Director's Column November 2021
Center Director's Column
By Dr. Michael Trice
November 3, 2021
November 2021 Director's Column
Gratitude and Listening to the Lessons of a Pandemic Age
LISTEN HERE to the Director's Column on Soundcloud
This is Michael Reid Trice, Director at the Center for Ecumenical and Interreligious Engagement at Seattle University. Our November newsletter is focused upon a few things I’d like to draw to your attention.
First, we continue our inaugural listening year in which the Center is meeting with friends near and far in order to discuss the future of the Center in the university. If I, John Malcomson our Program Coordinator, or another member of Our Core Team has not spoken with you, and you’d like to talk about the core offerings of the Center in the years to come, now is the time to reach out. This is an excellent academic year for these conversations.
Did you know -- Ecumenical and Interreligious efforts in this university have included hosting international dialogues with the Lutheran World Federation, convening discussions with the National Council of Churches in the US, meeting with local religious communities and students at the School of Theology and Ministry each quarter for over ten years, and meeting one-on-one with religious leaders throughout the region?
Today the Center is creating plans for the future, as input from our listening year comes in, that will be shared. These exciting announcements will be coming!
Second, in this newsletter we highlight our new Center Study Guide in collaboration with the United Nations Environmental Program Faith for Earth Initiative and the Parliament of the World’s Religions. The guide focuses on how religious communities can engage on the topics of climate change and environmental crises. Students, staff, and our Advisory Council of religious leaders from around the region and world, participated in this guide – for use in your community. We know from last month how many people are using this new guide, and the team is grateful for your trust in the Center. Please visit and use the guide, and tell us what you think and how it can be improved.
Third, our Center Scholars, which include faculty from national and international universities, met for our second symposium on the topic of Gratitude, Injury and Restoration in a Pandemic Age. Papers were delivered through a virtual summit last week, which included an interdisciplinary effort on the theme. We discussed the ontology of injury and how our age of a pandemic is not reducible to a viral pandemic, and thus includes moral injury, societal injury, prolonged injuries to and trauma for marginalized communities. Understanding how repair is never about returning, but rather learning how to reinvest in shared although particularized stories of our humanity in the present, in the now, is our work. Within ourselves, in our families, alongside friends and strangers, and amid professions – the sinews of civic life require repair that must take seriously what “a pandemic age” is. As one scholar identified it – gratitude for one another will emerge somewhat like moss did, buried as it was in the stump of a tree after the explosion of Mount St. Helens. Life finds a way even amid so much loss and grief. A resource will be developed by the Center team for use in local contexts. And a book produced by these thoughtful scholars is forthcoming arising out of our writing processes, reading each other’s work, and our fruitful conversations. As one scholar shared, ”After meeting with you, my paper is writing itself!” Seattle University is embedded within the Ignatian tradition of discernment, where a premium is always placed on how truth arrives in the dialogue.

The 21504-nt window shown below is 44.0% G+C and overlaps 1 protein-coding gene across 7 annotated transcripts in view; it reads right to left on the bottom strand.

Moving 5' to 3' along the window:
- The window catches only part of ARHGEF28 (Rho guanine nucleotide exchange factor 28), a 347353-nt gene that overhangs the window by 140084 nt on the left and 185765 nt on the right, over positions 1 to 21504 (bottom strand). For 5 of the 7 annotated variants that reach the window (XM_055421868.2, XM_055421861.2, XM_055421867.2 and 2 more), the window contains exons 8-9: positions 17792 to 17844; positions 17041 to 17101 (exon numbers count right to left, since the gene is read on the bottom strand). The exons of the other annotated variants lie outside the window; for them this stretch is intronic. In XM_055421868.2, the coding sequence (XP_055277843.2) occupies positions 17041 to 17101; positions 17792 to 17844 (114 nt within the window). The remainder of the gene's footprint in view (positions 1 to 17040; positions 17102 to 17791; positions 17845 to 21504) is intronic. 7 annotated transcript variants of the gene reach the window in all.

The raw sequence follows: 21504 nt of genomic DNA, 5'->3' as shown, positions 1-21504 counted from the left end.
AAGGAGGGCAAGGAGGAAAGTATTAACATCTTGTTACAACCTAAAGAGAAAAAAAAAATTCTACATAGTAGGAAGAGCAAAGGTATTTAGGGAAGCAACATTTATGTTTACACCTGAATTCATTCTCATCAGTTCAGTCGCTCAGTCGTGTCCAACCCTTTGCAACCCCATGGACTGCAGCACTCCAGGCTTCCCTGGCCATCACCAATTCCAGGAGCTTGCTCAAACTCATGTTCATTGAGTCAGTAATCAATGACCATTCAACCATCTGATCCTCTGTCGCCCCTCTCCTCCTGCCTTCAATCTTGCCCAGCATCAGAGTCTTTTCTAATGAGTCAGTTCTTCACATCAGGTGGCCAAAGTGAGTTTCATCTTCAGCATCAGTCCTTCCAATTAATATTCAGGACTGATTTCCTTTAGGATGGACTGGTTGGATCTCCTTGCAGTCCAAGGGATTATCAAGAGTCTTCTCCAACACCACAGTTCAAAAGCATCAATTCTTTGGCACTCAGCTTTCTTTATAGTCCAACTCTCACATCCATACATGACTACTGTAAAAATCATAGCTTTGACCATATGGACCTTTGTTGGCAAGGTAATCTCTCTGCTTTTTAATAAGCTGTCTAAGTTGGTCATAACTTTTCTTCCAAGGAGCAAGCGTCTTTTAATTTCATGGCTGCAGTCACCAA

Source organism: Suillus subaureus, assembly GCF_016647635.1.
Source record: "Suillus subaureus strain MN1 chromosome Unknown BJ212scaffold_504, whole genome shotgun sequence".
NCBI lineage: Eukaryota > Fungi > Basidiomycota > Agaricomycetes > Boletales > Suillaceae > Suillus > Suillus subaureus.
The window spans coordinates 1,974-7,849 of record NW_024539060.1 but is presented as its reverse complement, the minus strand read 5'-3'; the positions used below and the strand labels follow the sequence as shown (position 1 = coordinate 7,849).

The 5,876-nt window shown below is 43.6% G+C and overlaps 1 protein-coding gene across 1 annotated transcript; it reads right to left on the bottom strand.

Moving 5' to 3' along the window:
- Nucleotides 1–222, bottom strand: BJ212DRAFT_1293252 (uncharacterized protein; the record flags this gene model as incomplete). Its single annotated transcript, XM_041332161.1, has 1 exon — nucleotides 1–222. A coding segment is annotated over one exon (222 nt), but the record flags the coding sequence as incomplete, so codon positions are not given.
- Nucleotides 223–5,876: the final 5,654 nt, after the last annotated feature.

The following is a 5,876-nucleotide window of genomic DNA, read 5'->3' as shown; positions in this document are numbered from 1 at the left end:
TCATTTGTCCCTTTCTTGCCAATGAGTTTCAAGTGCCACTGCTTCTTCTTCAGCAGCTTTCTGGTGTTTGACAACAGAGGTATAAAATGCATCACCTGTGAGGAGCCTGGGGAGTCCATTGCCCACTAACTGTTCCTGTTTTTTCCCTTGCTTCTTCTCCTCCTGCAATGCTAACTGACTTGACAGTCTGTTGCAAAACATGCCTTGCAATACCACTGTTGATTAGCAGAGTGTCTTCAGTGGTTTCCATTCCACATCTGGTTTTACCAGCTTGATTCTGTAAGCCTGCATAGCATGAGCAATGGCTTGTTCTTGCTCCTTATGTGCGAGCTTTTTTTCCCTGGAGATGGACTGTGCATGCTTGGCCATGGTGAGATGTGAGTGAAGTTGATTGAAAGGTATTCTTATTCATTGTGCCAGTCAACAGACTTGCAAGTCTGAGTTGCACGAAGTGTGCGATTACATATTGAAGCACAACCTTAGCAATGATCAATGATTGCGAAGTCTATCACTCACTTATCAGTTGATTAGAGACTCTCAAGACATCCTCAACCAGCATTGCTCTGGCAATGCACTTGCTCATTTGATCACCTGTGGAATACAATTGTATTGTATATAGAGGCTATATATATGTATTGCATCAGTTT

Fourth, the Center’s laboratory – the Religica Theolab – interviewed Elder Vernon Masayeseva on a Hopi understanding of cherishing water. We also interviewed Michael Murphy from Loyola University Chicago - on Laudato Si - and the nature of hope that Pope Francis has in mind. These podcasts get a broad hearing, and you can engage them in the lab as well. I encourage you to take a listen.
There is more in the Newsletter to engage, from our monthly Sparking our Imagination Question Video Prompt by Genevieve Kennebrae, to recognizing the work of another Student Affiliate, Divya Ramesh.
The last item for your consideration includes our existential concern over climate degradation and our ongoing natural crises. This month, the United Nations COP 26 is convening in Glasgow, Scotland. Humanity from across the world is gathering and I encourage you to pay close attention to outcomes for carbon reduction targets in the next two decades, and for practical ways in which international religious and values-based Non-Governmental Organizations are showing up and leading the effort. The Center is interviewing numerous leaders who are now in Glasgow, and I encourage you to look for those podcast interviews in the coming month.
Until we meet in person again, it is a gift to send these words to you today.
Michael Reid Trice, PhD
Spehar-Halligan Professor and Director
Center for Ecumenical and Interreligious Engagement